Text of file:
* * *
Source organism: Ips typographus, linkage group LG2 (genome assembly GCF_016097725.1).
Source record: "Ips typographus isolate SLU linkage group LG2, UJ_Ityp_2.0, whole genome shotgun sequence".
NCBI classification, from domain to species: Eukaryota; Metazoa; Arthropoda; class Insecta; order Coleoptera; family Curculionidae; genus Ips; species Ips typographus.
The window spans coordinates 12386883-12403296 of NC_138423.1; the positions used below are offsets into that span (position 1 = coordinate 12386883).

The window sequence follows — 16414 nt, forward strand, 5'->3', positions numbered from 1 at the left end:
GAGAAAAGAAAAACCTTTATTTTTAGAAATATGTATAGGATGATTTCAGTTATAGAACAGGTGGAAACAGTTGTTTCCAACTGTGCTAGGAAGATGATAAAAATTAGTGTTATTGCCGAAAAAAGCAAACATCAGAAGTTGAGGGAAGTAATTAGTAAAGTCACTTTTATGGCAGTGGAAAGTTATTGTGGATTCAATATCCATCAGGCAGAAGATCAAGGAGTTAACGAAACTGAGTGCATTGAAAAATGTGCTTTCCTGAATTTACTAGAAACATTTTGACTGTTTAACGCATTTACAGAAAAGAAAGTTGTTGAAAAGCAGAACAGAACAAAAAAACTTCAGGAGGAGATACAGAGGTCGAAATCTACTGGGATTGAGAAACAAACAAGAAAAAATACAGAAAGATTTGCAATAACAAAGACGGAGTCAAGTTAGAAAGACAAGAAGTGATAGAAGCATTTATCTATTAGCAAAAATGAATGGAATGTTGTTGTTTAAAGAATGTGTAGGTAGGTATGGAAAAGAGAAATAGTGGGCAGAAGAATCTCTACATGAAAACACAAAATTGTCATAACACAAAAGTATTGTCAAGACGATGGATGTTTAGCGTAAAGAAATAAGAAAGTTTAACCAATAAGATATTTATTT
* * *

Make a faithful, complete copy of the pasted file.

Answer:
Source organism: Ips typographus, linkage group LG2 (genome assembly GCF_016097725.1).
Source record: "Ips typographus isolate SLU linkage group LG2, UJ_Ityp_2.0, whole genome shotgun sequence".
NCBI classification, from domain to species: Eukaryota; Metazoa; Arthropoda; class Insecta; order Coleoptera; family Curculionidae; genus Ips; species Ips typographus.
The window spans coordinates 12386883-12403296 of NC_138423.1; the positions used below are offsets into that span (position 1 = coordinate 12386883).

The window sequence follows — 16414 nt, forward strand, 5'->3', positions numbered from 1 at the left end:
GAGAAAAGAAAAACCTTTATTTTTAGAAATATGTATAGGATGATTTCAGTTATAGAACAGGTGGAAACAGTTGTTTCCAACTGTGCTAGGAAGATGATAAAAATTAGTGTTATTGCCGAAAAAAGCAAACATCAGAAGTTGAGGGAAGTAATTAGTAAAGTCACTTTTATGGCAGTGGAAAGTTATTGTGGATTCAATATCCATCAGGCAGAAGATCAAGGAGTTAACGAAACTGAGTGCATTGAAAAATGTGCTTTCCTGAATTTACTAGAAACATTTTGACTGTTTAACGCATTTACAGAAAAGAAAGTTGTTGAAAAGCAGAACAGAACAAAAAAACTTCAGGAGGAGATACAGAGGTCGAAATCTACTGGGATTGAGAAACAAACAAGAAAAAATACAGAAAGATTTGCAATAACAAAGACGGAGTCAAGTTAGAAAGACAAGAAGTGATAGAAGCATTTATCTATTAGCAAAAATGAATGGAATGTTGTTGTTTAAAGAATGTGTAGGTAGGTATGGAAAAGAGAAATAGTGGGCAGAAGAATCTCTACATGAAAACACAAAATTGTCATAACACAAAAGTATTGTCAAGACGATGGATGTTTAGCGTAAAGAAATAAGAAAGTTTAACCAATAAGATATTTATTT